Sexual harassment is a form of gender discrimination. Sexual harassment is unlawful under federal law (Title VII of the Civil Rights Act of 1964) and Illinois law (the Illinois Human Rights Act).
There are two general types of sexual harassment: (1) hostile work environment, and (2) quid pro quo.
Hostile Work Environment
A hostile work environment may arise from a variety of sexually offensive conduct. Examples of sexually offensive conduct include sexually offensive language in the workplace, indecent gestures, crude language, unwanted sexual advances, unwanted flirtation, physical touching, staring or ogling, lewd, suggestive or obscene remarks, discussing sexual activities, commenting on physical attributes, sexually offensive jokes, displaying sexually suggestive pictures, electronic communications containing sexually explicit images or language (emails, text messages, instant messaging, etc.), or pornography in the workplace.
The sexually offensive conduct must be: (1) unwelcome, (2) based on the employee’s protected status, (3) subjectively offensive to the employee, and (4) objectively severe and pervasive enough to create a work environment that a reasonable person would find hostile or abusive.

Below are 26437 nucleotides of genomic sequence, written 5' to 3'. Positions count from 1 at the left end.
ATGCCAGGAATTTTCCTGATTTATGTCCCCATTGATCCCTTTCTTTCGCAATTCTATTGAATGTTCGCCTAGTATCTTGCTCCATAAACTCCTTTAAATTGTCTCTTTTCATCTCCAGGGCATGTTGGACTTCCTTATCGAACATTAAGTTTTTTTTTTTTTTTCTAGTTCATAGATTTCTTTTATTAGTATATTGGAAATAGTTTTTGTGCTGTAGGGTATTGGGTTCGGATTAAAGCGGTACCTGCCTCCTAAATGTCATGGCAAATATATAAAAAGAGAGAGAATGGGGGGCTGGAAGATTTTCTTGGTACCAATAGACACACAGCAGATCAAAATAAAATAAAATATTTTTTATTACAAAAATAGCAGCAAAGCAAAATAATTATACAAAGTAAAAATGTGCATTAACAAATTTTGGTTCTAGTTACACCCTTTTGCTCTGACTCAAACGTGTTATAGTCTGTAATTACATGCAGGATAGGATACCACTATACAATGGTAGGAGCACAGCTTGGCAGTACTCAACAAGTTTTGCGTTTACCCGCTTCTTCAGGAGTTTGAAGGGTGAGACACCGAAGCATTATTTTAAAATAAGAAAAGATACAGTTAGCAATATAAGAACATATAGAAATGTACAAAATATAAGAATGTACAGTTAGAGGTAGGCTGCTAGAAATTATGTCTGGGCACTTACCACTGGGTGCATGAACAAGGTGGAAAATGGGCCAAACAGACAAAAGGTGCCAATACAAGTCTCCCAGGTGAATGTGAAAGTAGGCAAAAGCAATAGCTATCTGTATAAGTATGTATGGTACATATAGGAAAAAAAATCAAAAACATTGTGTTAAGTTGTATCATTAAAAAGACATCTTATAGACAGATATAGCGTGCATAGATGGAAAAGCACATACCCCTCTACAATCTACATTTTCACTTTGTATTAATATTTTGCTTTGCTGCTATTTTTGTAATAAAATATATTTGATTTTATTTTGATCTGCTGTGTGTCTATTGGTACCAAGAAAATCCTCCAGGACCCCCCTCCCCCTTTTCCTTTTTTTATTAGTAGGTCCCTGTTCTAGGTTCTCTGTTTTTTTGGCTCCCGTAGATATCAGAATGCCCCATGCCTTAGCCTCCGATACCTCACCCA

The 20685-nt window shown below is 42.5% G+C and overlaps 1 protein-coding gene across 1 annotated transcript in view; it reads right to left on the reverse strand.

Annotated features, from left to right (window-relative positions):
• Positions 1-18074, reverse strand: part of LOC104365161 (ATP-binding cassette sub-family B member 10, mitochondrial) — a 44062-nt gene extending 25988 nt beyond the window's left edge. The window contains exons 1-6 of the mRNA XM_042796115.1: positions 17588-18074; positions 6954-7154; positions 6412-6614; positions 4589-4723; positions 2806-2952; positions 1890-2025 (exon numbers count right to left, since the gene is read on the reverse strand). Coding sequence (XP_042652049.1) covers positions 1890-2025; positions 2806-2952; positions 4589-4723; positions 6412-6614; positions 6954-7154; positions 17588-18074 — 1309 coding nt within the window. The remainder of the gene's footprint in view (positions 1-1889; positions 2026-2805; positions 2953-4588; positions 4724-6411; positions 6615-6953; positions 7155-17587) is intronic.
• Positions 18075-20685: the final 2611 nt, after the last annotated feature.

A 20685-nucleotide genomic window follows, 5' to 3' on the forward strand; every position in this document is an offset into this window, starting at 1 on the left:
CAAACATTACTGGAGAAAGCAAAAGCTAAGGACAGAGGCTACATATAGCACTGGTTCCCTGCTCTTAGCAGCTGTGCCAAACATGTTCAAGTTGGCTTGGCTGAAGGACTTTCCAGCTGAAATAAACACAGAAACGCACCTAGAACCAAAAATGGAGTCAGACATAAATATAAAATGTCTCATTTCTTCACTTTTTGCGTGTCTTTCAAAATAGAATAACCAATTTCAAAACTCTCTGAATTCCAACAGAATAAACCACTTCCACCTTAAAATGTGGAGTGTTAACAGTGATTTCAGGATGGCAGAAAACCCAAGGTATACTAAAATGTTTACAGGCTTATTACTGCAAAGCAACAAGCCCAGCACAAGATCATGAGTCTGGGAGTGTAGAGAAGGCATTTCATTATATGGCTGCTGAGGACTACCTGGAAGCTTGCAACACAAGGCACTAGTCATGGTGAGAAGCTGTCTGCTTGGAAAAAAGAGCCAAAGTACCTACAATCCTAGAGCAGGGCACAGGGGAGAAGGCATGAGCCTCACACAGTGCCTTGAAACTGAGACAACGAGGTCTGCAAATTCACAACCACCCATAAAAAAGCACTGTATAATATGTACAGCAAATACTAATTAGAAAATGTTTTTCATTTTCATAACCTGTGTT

Whether the conduct is sufficiently pervasive depends on the particular facts and circumstances of each situation. Factors include: (1) the frequency of the conduct; (2) the severity of the conduct; (3) whether the conduct was physically threatening or humiliating; (4) whether the conduct unreasonably interfered with the employee’s work performance; (5) the effect on the employee's psychological well-being; and (6) whether the harasser was a supervisor or manager.
Quid Pro Quo
Quid pro quo sexual harassment occurs when an employment decision is based on an employee's acceptance or rejection of unwelcome sexual advances, sexual propositions, or requests for sexual favors. This type of harassment is usually committed by a manager or supervisor who has power or authority over the victim’s employment. The quid pro quo harasser exploits the implied or explicit threat of adverse employment decisions, such as termination, demotion, or non-promotion, or the promise of favorable employment decisions, such as promotion, salary increases, or bonuses. Examples of quid pro quo sexual harassment include: (1) terminating a subordinate for rejecting sexual propositions; (2) requiring a subordinate to submit to unwelcome sexual advances as a condition of continued employment; and (3) offering preferential treatment to a subordinate in exchange for sexual favors.